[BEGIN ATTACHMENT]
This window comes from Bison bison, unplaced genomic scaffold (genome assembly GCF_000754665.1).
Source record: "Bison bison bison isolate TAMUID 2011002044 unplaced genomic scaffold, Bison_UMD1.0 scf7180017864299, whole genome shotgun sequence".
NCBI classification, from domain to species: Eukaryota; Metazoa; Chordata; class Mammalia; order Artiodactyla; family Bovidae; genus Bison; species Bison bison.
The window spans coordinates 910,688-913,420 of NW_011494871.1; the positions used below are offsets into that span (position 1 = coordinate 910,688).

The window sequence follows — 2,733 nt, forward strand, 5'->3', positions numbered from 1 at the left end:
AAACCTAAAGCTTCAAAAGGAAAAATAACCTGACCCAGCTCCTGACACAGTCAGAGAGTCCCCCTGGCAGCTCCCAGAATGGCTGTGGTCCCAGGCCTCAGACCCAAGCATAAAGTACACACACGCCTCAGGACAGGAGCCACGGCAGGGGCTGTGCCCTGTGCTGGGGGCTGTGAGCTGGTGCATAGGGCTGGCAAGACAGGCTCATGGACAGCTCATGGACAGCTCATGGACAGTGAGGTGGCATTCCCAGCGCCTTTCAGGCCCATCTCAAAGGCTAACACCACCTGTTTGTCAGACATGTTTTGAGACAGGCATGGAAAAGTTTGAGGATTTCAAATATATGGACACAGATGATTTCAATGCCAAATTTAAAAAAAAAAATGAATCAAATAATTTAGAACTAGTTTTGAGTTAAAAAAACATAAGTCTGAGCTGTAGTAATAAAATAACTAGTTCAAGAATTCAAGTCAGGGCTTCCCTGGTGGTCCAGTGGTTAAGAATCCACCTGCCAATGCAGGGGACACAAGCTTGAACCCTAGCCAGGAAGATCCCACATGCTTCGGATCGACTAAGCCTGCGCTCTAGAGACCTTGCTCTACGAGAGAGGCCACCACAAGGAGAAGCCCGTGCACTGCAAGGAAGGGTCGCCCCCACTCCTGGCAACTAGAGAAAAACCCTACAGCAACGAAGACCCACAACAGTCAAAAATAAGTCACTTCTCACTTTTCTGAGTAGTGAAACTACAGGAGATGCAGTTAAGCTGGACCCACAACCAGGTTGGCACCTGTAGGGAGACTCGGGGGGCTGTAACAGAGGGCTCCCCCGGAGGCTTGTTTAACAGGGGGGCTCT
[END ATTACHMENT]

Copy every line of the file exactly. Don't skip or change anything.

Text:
This window comes from Bison bison, unplaced genomic scaffold (genome assembly GCF_000754665.1).
Source record: "Bison bison bison isolate TAMUID 2011002044 unplaced genomic scaffold, Bison_UMD1.0 scf7180017864299, whole genome shotgun sequence".
NCBI classification, from domain to species: Eukaryota; Metazoa; Chordata; class Mammalia; order Artiodactyla; family Bovidae; genus Bison; species Bison bison.
The window spans coordinates 910,688-913,420 of NW_011494871.1; the positions used below are offsets into that span (position 1 = coordinate 910,688).

The window sequence follows — 2,733 nt, forward strand, 5'->3', positions numbered from 1 at the left end:
AAACCTAAAGCTTCAAAAGGAAAAATAACCTGACCCAGCTCCTGACACAGTCAGAGAGTCCCCCTGGCAGCTCCCAGAATGGCTGTGGTCCCAGGCCTCAGACCCAAGCATAAAGTACACACACGCCTCAGGACAGGAGCCACGGCAGGGGCTGTGCCCTGTGCTGGGGGCTGTGAGCTGGTGCATAGGGCTGGCAAGACAGGCTCATGGACAGCTCATGGACAGCTCATGGACAGTGAGGTGGCATTCCCAGCGCCTTTCAGGCCCATCTCAAAGGCTAACACCACCTGTTTGTCAGACATGTTTTGAGACAGGCATGGAAAAGTTTGAGGATTTCAAATATATGGACACAGATGATTTCAATGCCAAATTTAAAAAAAAAAATGAATCAAATAATTTAGAACTAGTTTTGAGTTAAAAAAACATAAGTCTGAGCTGTAGTAATAAAATAACTAGTTCAAGAATTCAAGTCAGGGCTTCCCTGGTGGTCCAGTGGTTAAGAATCCACCTGCCAATGCAGGGGACACAAGCTTGAACCCTAGCCAGGAAGATCCCACATGCTTCGGATCGACTAAGCCTGCGCTCTAGAGACCTTGCTCTACGAGAGAGGCCACCACAAGGAGAAGCCCGTGCACTGCAAGGAAGGGTCGCCCCCACTCCTGGCAACTAGAGAAAAACCCTACAGCAACGAAGACCCACAACAGTCAAAAATAAGTCACTTCTCACTTTTCTGAGTAGTGAAACTACAGGAGATGCAGTTAAGCTGGACCCACAACCAGGTTGGCACCTGTAGGGAGACTCGGGGGGCTGTAACAGAGGGCTCCCCCGGAGGCTTGTTTAACAGGGGGGCTCT